The Leonardo, which has steadily been rising above the Sandton skyline over the past two years will become the tallest building in South Africa – and Africa, for a time.
This was confirmed by Legacy Group CEO Bart Dorrestein, speaking to Moneyweb about the development.
BusinessTech previously spoke to Legacy about the skyscraper, after insiders in the construction industry placed the building’s final height at 227 meters – pushing past South Africa’s current tallest building, the Carlton Centre, by 4 metres.
However, the group said only that it would be 50 floors, and reach at least 220 metres high.
According to Dorrestein, the group made a conscious choice not to broadcast the plan to make the tallest building in the country, instead letting the tower speak for itself. However, he confirmed that the decision was taken in September 2018 to push beyond 50 floors, with the final build height now expected to reach 230 metres, and a value of R3 billion.
Initial design documents for the R2 billion skyscraper put the planned height of the building at 150 metres, with 42 floors. However, in March 2018, documents showed a phase development of 47 floors, with the building said to extend beyond 180 metres.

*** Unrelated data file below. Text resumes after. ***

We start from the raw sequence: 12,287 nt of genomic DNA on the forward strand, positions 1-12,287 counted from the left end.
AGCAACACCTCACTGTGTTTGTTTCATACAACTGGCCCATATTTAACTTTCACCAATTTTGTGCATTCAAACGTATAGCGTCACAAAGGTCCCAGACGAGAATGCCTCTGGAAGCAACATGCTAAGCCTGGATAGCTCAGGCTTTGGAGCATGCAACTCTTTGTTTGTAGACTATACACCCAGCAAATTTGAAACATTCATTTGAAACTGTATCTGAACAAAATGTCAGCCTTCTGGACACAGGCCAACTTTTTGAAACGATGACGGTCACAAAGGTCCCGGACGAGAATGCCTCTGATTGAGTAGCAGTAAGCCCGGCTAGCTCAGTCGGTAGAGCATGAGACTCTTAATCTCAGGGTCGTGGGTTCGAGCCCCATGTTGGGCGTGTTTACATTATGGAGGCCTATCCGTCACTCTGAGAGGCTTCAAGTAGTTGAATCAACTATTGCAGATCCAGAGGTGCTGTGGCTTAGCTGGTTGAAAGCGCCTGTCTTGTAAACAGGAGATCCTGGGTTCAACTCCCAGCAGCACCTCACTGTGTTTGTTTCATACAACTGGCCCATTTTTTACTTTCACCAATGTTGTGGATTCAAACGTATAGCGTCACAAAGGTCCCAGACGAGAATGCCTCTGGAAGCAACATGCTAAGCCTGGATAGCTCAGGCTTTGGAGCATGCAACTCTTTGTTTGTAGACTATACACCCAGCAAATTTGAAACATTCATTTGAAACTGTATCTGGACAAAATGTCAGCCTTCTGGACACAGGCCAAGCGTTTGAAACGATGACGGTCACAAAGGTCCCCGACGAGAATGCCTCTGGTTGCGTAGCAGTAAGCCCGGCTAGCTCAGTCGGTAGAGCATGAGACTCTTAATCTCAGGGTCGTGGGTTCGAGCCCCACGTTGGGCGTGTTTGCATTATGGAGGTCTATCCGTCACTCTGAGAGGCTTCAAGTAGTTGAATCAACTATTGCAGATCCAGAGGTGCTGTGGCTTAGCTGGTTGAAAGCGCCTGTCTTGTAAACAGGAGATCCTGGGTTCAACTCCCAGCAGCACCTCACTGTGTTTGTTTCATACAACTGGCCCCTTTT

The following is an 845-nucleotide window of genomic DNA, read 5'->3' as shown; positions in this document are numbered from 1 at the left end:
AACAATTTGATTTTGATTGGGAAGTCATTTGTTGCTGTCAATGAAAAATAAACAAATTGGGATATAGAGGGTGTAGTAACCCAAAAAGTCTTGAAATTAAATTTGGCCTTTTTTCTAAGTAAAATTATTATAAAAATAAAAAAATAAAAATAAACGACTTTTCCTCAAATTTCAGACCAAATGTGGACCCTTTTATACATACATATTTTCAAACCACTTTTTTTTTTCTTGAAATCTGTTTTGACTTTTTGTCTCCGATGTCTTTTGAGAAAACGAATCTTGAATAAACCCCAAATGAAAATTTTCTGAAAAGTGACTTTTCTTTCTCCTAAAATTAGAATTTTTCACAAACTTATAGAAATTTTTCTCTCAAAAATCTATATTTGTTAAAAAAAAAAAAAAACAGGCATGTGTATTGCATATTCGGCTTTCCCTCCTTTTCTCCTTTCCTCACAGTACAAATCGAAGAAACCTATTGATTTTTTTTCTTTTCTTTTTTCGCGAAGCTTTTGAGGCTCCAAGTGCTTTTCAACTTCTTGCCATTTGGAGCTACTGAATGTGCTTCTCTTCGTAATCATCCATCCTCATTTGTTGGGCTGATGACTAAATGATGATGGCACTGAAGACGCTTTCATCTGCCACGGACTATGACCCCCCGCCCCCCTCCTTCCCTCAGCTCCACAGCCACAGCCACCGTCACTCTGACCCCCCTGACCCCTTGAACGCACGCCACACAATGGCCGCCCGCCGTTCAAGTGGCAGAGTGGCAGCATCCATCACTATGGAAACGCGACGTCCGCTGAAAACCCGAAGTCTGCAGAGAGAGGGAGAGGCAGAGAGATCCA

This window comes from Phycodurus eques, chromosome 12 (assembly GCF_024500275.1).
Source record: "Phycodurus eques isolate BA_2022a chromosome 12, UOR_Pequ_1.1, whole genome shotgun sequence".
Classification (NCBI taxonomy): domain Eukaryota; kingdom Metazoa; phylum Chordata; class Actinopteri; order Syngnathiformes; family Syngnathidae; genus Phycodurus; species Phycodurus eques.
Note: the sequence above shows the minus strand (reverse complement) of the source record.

The Leonardo is a mixed-use development that will offer luxury residential units in the form of apartments and penthouse suites, as well as over 15,000 square metres of premium office space.
It will also house a business and conference centre and other amenities, like a gym and spa, restaurants and a lifestyle and recreation zone.
“We believe that The Leonardo will be the most technologically advanced, environmentally friendly building on the continent. That has certainly been the thinking behind the planning and development of the property,” Legacy said.
The building is expected to be completed in 2019.
Tallest in Africa – for now
While the completed building will become the tallest building in South Africa and Africa, the title for the latter will only be temporary, as Kenya has plans to steal it within the next three years.